When I was a young sales manager, I attended a training session delivered by a fantastic veteran sales leader, Jim Hackett of the Bunker Hill Consulting Group, now deceased. Among several great lessons he imparted, one that resonated deeply with me was his advice on how to act once I reached the corner office. Jim advised the class that many leaders don't share the same quotas as their sales team. Instead, many leaders set the sales goal higher than their own personal goal or the organization's goal. So, for example, the sales team may carry a $100M target while the organization's goal is $95M. What happens is that leaders place a bit of a cushion between the actual goal and the goal assigned to the sales team, ensuring that even if sales are slightly off the organization will still meet plan, and the leader earns his bonus. As each successive layer of management adds a little cushion, the goal carried by the sales team becomes even more disconnected from the reality of the organization's goals. You can imagine what happens. Sales reaches $97M, or falls short of plan, yet leaders up the chain enjoy increasing rewards for over-achieving plan. Unsurprisingly, salesperson compensation and advancement are adversely impacted.
When I heard of this practice I didn't believe it was that widespread. I was supremely naïve. I've since learned that nearly every organization where I've worked does this regularly. The practice is driven by a few factors, in my observation: Many leaders don't trust their teams to submit accurate forecasts, which is of course a reflection on their own ability to attract and retain the right people; many leaders are too disconnected from the customer to truly understand the market forces, and thus they pad their forecasts to cover their own uncertainty; and too many leaders believe the rules are different in the corner office. There may be nothing illegal about such a practice, but my own moral compass finds it reprehensible.
However tempting it has been, however much we leaders can justify being rewarded for our hard work and tough decisions despite the organization's performance, I believe ethical leaders should steadfastly refuse to take on a goal that's more achievable than the goal assigned to the troops. During my many years leading sales teams and during my two stints leading organizations, I always carried the exact same revenue goals as my team. I don't know that anyone knew or cared, and I don't believe I should be rewarded for such a "selfless" act. George Bernard Shaw is credited with saying "Ethics is what you do when no one is looking." Imagine the hubris of taking these actions even while everyone is looking.
This lesson can apply in other ways as well. Stefan Stern, the Financial Times management columnist, whose writing I enjoy and with whom I had the pleasure to share a podium recently, shares an observation that even stalwart pro-market fans in London are concerned with the optics of paying excessive bonuses to investment bankers while many others visibly suffer. The same challenge exists in the legal marketplace. Should optics or ethics enter into a bonus discussion?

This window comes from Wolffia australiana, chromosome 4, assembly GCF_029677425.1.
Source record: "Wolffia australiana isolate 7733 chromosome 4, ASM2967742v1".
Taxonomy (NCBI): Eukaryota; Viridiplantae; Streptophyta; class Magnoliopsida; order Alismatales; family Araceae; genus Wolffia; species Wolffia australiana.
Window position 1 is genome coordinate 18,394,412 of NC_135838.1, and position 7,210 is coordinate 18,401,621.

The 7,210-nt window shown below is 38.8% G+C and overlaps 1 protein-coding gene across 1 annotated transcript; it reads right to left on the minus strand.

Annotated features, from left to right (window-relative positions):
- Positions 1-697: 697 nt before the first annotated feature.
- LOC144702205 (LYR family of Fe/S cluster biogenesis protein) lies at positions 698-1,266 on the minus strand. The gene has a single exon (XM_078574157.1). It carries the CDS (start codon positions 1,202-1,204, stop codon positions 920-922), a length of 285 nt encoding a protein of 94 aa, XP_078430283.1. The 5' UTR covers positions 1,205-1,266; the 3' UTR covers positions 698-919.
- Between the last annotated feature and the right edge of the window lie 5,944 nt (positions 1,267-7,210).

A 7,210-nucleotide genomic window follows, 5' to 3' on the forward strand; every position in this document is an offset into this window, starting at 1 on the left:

As the year winds to a close, some law firm leaders will boast of making tough decisions, then issue a healthy bonus and declare victory over the tough economy, hoping that these actions will send a message of strength and stability to clients and prospective clients. But what message does this send to the many out-of-work lawyers and staff? And will clients really be blind to the reality that profitability for many firms this year is primarily a function of cost-cutting, not brilliant business strategy?
Similarly, corporate executives will tally up the sales figures. Few, if any, will meet the original revenue plan. Most will not even meet the revised plan established in Q1 or Q2. But many will meet the revised Q3 revenue plan. And quite a few will still meet the original profit target because of deep cost-cutting. In some of these cases, the executive bonuses were adjusted in tandem with the revised plans, allowing the executives to receive a full bonus payout by achieving the lower targets. After all, if we don't reward the executives for making the tough decisions, they might take their potted plants and high-backed leather chairs and go elsewhere, leaving no one capable of making the tough decisions! (Retention is the primary justification for the bonuses paid to executives at the TARP-enriched businesses.)
Those who have been sidelined by the economic downturn plea for equity and fairness, almost to the point of expecting businesses to embrace socialism. We don't have to discard our business school training and capitalist mindset, however, to understand that sometimes our actions send messages that do not serve the long-term interests of the firm. A clients who observes its supplier throwing employees under the bus may assume that his needs will be treated similarly if they somehow conflict with the executives' (or partners!) needs. Employees, and future employees (yes, hiring will return), will take note of how firms value their employees through their actions, not via their recruiting brochures, and direct their efforts accordingly.
Here's hoping that some combination of ethics, compassion and long-term business interest will inform the decisions that law firm and business leaders will make in the coming months.
Portions of this post appeared previously on my personal blog.